Listen to this story
Diffusion Models were introduced in the field of AI in 2015. Jascha Sohl-Dickstein, finding inspiration from the physics principles of non-equilibrium thermodynamics, developed the technique for generating images that outperformed GANs in terms of quality and speed. This gave rise to the successful text-to-image models like DALL.E2 and Stable Diffusion.
Sander Dieleman, Research Scientist at DeepMind, recently published a blog exploring if diffusion models can also be used for language tasks. He perfectly iterates the part about how we proceed with language in real life—starting with a basic concept in mind about a topic and then writing words, phrasing, and structuring comes later. This concept, interestingly, looks similar to how diffusion models work and the approach can definitely fill the gaps of the current auto-regressive models, though they have already set a tough baseline to beat.
Large language models like GPT-3, BERT, and PALM perform auto-regression for generating texts. These models work by predicting the future values based on the past values, meaning they produce a sequence of outputs based on the previously generated outputs and inputs, token by token. This is very similar to how we produce and consume language, word by word.
Subscribe to our Newsletter
Join our editors every weekday evening as they steer you through the most significant news of the day, introduce you to fresh perspectives, and provide unexpected moments of joy
In 2022, a few research papers took the diffusion model approach for improving language models. AIM got in touch with one of the researchers of DiffuSeq: Sequence to Sequence Text Generation with Diffusion Models, Shansan Gong, to understand about the progress of this field. Published in October, the paper iterates that the DiffuSeq approach competes with existing auto-regressive and large pre-trained models in terms of quality and diversity. The paper is also submitted for ICLR 2023.
Gong believes that researching the use of diffusion models in the field of text generation is definitely worth it. The researchers also open-sourced the model in December. You can check out the GitHub repository here.
Gong said that the non-autoregressive method is more flexible to conduct self-edit (just like inpainting features in diffusion models). This approach also allows the generation process to be parallelised and not token-by-token. “DiffuSeq addresses the much needed aspect of diversity that is desired in many Seq2Seq tasks,” he added.
Experimenting with text using diffusion models is not new though. In April 2021, researchers from Seoul National University used the denoising diffusion model for text-to-speech, called Diff-TTS. The recent model built on Stable Diffusion, Riffusion, that generates music by text prompts also took a very similar approach.
Researchers from Stanford University were the first to explore the field of text generation. They published the paper, Diffusion-LM: Improves Controllable Text Generation, in May and open-sourced it in June, laying the groundwork for further research. The paper proposed the non-autoregressive language model based on continuous diffusion which was further improved by Gong and team in October with DiffuSeq.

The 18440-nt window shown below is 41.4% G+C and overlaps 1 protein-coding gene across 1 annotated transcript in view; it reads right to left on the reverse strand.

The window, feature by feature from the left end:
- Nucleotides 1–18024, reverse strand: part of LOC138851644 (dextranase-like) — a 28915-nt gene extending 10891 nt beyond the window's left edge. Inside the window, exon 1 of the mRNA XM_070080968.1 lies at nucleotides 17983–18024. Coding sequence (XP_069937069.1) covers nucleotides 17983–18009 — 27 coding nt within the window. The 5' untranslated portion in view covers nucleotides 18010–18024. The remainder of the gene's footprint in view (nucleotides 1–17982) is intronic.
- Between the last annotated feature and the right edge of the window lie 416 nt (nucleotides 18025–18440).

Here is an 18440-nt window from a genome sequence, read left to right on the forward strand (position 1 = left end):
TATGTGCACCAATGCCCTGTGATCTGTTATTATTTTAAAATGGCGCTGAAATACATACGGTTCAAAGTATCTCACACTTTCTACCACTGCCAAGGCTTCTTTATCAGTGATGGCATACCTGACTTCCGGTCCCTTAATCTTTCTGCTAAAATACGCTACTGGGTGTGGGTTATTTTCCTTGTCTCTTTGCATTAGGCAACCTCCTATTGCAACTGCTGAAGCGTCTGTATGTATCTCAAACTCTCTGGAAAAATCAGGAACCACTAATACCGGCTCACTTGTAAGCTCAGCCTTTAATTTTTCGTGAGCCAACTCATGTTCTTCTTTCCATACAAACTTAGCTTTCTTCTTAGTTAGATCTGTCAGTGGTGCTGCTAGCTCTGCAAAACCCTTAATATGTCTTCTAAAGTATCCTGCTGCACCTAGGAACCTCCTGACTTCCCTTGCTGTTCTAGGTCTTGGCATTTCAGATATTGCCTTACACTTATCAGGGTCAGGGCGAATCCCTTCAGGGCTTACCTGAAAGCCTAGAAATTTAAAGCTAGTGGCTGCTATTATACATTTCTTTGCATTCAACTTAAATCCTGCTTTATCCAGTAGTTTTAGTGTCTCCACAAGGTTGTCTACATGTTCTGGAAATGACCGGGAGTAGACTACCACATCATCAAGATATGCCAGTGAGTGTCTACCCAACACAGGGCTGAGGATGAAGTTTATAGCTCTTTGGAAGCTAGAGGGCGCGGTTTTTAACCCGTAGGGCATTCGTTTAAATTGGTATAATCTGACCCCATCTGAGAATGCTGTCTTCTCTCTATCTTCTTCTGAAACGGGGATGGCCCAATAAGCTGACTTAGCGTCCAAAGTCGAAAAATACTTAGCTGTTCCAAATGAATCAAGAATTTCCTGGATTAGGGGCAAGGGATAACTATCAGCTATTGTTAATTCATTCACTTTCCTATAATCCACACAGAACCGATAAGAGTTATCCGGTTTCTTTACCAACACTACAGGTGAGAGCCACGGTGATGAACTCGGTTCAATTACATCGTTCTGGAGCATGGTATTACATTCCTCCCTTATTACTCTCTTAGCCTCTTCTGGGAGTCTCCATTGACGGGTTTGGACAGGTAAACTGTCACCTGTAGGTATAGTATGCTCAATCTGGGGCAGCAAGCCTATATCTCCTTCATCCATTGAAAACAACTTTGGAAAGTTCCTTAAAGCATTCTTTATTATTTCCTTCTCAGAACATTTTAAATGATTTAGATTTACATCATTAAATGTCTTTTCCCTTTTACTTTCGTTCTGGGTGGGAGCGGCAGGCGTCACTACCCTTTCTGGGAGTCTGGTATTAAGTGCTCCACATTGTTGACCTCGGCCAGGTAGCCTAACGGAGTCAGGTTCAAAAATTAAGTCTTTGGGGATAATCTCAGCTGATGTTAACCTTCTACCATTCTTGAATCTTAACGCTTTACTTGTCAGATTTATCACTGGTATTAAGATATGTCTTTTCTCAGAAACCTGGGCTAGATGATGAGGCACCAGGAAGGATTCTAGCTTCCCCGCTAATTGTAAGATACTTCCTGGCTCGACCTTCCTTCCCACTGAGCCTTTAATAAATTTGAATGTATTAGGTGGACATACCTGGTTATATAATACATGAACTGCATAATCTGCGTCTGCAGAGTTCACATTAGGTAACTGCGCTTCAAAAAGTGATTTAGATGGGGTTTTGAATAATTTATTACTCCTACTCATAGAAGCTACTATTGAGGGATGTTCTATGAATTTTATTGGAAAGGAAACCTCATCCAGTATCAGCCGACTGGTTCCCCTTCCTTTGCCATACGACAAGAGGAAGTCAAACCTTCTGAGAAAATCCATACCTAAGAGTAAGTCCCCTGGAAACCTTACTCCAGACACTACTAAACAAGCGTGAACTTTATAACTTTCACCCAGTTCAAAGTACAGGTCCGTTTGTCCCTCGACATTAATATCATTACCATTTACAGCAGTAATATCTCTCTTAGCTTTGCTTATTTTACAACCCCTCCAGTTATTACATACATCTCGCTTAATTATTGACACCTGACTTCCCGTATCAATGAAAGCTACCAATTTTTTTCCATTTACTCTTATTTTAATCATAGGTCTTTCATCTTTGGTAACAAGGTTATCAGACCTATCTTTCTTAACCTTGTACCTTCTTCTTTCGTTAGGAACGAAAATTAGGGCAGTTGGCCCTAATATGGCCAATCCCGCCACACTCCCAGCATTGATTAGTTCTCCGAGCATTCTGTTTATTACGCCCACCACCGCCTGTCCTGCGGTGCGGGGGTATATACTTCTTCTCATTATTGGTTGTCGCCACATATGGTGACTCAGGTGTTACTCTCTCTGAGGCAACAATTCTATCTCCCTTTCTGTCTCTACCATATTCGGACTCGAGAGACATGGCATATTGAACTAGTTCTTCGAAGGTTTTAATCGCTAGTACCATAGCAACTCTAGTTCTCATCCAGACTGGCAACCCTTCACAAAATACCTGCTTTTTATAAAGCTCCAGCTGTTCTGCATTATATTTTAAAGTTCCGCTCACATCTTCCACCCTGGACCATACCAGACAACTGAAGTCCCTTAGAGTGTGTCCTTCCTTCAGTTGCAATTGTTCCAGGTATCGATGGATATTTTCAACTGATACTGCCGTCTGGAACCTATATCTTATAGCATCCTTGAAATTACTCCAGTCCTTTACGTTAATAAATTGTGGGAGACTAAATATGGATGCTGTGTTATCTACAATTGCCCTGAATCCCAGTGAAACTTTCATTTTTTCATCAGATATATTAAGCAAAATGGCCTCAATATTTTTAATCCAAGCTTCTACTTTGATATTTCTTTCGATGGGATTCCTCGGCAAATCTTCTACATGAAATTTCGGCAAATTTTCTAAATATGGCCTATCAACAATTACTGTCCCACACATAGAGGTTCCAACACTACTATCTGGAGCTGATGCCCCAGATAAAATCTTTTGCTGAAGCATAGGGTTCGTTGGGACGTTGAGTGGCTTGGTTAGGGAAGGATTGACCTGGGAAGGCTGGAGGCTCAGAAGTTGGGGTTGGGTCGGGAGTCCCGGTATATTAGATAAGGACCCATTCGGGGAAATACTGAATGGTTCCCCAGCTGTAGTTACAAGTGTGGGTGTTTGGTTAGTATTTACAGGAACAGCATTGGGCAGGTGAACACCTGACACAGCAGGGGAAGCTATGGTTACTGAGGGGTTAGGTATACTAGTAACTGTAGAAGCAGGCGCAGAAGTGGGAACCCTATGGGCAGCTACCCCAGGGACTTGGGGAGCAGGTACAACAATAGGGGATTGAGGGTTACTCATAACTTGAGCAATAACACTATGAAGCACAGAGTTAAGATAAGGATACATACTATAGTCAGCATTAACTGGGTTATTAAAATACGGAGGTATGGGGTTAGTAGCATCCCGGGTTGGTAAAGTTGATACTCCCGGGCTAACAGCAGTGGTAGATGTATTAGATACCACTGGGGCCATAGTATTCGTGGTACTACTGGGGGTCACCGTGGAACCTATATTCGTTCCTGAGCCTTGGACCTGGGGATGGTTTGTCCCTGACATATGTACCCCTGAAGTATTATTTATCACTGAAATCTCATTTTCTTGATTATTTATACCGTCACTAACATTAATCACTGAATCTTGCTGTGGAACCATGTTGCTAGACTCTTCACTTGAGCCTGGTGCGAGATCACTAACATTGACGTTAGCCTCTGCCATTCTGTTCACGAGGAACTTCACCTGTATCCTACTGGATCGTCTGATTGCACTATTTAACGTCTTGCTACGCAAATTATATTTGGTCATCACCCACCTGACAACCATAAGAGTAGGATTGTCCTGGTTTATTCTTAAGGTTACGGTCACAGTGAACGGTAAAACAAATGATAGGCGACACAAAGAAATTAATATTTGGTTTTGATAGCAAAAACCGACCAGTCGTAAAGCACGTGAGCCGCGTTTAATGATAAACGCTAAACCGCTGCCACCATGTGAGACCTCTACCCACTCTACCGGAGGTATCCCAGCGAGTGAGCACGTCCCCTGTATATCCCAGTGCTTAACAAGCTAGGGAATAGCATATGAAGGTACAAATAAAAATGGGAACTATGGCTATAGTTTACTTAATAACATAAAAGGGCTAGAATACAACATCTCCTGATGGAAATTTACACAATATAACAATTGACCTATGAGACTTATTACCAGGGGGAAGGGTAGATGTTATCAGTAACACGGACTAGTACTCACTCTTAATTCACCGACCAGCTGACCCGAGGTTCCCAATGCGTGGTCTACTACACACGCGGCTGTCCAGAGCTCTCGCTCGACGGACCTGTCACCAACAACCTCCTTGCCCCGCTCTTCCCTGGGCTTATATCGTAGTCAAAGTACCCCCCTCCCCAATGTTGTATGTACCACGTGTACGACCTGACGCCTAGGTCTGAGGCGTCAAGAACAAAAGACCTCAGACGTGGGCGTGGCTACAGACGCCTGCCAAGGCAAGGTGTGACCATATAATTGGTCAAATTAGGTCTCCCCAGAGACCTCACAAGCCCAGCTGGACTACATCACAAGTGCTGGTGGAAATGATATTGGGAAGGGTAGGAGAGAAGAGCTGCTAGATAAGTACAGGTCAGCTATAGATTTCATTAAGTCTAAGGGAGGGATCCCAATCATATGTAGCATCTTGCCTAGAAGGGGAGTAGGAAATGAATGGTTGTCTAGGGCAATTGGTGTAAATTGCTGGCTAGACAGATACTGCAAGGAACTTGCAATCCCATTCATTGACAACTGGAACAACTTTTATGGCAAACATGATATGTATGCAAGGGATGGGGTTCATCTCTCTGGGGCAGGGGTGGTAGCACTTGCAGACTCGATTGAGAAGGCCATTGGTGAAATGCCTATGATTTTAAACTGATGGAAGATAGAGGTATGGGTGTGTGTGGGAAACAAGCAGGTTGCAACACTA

The researchers of Diffusion-LM concluded that the method was successful in 6-fine grained control tasks and doubled the control success rate when compared to prior methods without the need for additional training, like other fine-tuning methods.
In October, another paper, SSD-LM, proposed a semi-autoregressive language model for text-generation and modular control. This was followed by DiffusionBERT, which combined pre-trained language models with discrete diffusion for text, improving on training on discrete data.
This was recently explored further by researchers at Cornell University. Latent Diffusion for Language Generation, demonstrates that continuous diffusion models can be learned in the latent space. The model is trained to denoise continuously and iteratively at any time and space.
Why Bother with Diffusion?
Diffusion models became the paradigm for generative models in 2022. Unlike autoregressive models that require restricted connectivity patterns for ensuring causality, diffusion models are unconstrained and thus allow more creative freedom. But, given the efficiency of current autoregressive models (example ChatGPT), is researching diffusion models in the language field even worth it?
Dieleman published his paper about Continuous diffusion for categorical data proposing a framework for categorical data both in time and space that demonstrated many capabilities in language tasks as well. He also said that his models produce reasonable samples and are comparatively easy to scale due to their similarity to existing language models; they fall behind on the efficiency of autoregression models.
Dieleman believes that though the research in the field is increasing, “It is still too early to consider diffusion as a serious alternative to autoregression for generative language modelling at scale”. At the same time, he is also convinced that progress in the field can be achieved by iterative refinement, which means the model should be applied repeatedly to the canvas instead of a single layer to refine the canvas with a deeper computation graph, which is similar to the approach taken by the researchers of Cornell University.
The field is underexplored but the same was the case when diffusion was tried for image generation. “In the era of large language models, diffusion models can be part of it and work for many downstream tasks, and are definitely worth a shot,” said Gong.